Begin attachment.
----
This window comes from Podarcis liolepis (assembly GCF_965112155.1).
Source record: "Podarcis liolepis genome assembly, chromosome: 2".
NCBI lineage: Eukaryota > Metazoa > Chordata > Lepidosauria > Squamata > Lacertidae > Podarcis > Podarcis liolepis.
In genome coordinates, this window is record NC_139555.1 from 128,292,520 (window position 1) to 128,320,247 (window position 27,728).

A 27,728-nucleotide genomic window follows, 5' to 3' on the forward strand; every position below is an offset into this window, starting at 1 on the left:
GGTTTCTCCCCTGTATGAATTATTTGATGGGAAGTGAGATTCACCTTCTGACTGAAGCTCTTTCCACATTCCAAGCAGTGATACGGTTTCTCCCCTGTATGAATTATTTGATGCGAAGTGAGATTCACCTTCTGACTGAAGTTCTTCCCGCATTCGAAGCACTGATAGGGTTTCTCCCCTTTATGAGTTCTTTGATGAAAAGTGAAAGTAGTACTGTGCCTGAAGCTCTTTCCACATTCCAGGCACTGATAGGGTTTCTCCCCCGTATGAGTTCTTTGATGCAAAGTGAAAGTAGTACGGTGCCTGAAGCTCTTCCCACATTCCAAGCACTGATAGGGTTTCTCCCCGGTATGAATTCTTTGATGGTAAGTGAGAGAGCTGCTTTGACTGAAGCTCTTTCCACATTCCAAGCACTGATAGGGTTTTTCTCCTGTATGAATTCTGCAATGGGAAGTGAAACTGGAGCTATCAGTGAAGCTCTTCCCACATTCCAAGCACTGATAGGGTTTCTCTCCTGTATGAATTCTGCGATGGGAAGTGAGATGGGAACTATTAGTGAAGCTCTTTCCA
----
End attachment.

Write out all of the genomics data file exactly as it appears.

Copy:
This window comes from Podarcis liolepis (assembly GCF_965112155.1).
Source record: "Podarcis liolepis genome assembly, chromosome: 2".
NCBI lineage: Eukaryota > Metazoa > Chordata > Lepidosauria > Squamata > Lacertidae > Podarcis > Podarcis liolepis.
In genome coordinates, this window is record NC_139555.1 from 128,292,520 (window position 1) to 128,320,247 (window position 27,728).

A 27,728-nucleotide genomic window follows, 5' to 3' on the forward strand; every position below is an offset into this window, starting at 1 on the left:
GGTTTCTCCCCTGTATGAATTATTTGATGGGAAGTGAGATTCACCTTCTGACTGAAGCTCTTTCCACATTCCAAGCAGTGATACGGTTTCTCCCCTGTATGAATTATTTGATGCGAAGTGAGATTCACCTTCTGACTGAAGTTCTTCCCGCATTCGAAGCACTGATAGGGTTTCTCCCCTTTATGAGTTCTTTGATGAAAAGTGAAAGTAGTACTGTGCCTGAAGCTCTTTCCACATTCCAGGCACTGATAGGGTTTCTCCCCCGTATGAGTTCTTTGATGCAAAGTGAAAGTAGTACGGTGCCTGAAGCTCTTCCCACATTCCAAGCACTGATAGGGTTTCTCCCCGGTATGAATTCTTTGATGGTAAGTGAGAGAGCTGCTTTGACTGAAGCTCTTTCCACATTCCAAGCACTGATAGGGTTTTTCTCCTGTATGAATTCTGCAATGGGAAGTGAAACTGGAGCTATCAGTGAAGCTCTTCCCACATTCCAAGCACTGATAGGGTTTCTCTCCTGTATGAATTCTGCGATGGGAAGTGAGATGGGAACTATTAGTGAAGCTCTTTCCA